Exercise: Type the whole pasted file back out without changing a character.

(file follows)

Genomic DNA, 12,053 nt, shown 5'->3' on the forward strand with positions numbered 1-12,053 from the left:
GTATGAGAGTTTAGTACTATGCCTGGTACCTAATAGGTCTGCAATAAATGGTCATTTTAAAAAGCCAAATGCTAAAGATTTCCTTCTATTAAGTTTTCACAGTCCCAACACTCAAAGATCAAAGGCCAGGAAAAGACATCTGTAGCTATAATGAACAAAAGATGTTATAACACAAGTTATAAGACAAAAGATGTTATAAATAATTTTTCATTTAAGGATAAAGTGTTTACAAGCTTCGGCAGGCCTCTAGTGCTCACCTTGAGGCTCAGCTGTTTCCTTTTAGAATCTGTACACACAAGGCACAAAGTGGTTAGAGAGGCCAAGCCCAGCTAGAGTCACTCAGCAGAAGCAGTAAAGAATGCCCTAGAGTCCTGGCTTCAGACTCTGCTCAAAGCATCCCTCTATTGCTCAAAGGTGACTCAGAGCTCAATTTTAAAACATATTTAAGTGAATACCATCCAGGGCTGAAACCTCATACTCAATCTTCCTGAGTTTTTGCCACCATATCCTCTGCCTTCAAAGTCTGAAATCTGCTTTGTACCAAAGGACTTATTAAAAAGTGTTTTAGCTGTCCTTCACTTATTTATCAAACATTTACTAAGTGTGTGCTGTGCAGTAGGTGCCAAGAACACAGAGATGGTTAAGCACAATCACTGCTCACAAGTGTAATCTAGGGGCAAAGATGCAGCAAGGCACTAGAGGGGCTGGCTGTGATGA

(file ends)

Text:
Genomic DNA, 12,053 nt, shown 5'->3' on the forward strand with positions numbered 1-12,053 from the left:
GTATGAGAGTTTAGTACTATGCCTGGTACCTAATAGGTCTGCAATAAATGGTCATTTTAAAAAGCCAAATGCTAAAGATTTCCTTCTATTAAGTTTTCACAGTCCCAACACTCAAAGATCAAAGGCCAGGAAAAGACATCTGTAGCTATAATGAACAAAAGATGTTATAACACAAGTTATAAGACAAAAGATGTTATAAATAATTTTTCATTTAAGGATAAAGTGTTTACAAGCTTCGGCAGGCCTCTAGTGCTCACCTTGAGGCTCAGCTGTTTCCTTTTAGAATCTGTACACACAAGGCACAAAGTGGTTAGAGAGGCCAAGCCCAGCTAGAGTCACTCAGCAGAAGCAGTAAAGAATGCCCTAGAGTCCTGGCTTCAGACTCTGCTCAAAGCATCCCTCTATTGCTCAAAGGTGACTCAGAGCTCAATTTTAAAACATATTTAAGTGAATACCATCCAGGGCTGAAACCTCATACTCAATCTTCCTGAGTTTTTGCCACCATATCCTCTGCCTTCAAAGTCTGAAATCTGCTTTGTACCAAAGGACTTATTAAAAAGTGTTTTAGCTGTCCTTCACTTATTTATCAAACATTTACTAAGTGTGTGCTGTGCAGTAGGTGCCAAGAACACAGAGATGGTTAAGCACAATCACTGCTCACAAGTGTAATCTAGGGGCAAAGATGCAGCAAGGCACTAGAGGGGCTGGCTGTGATGA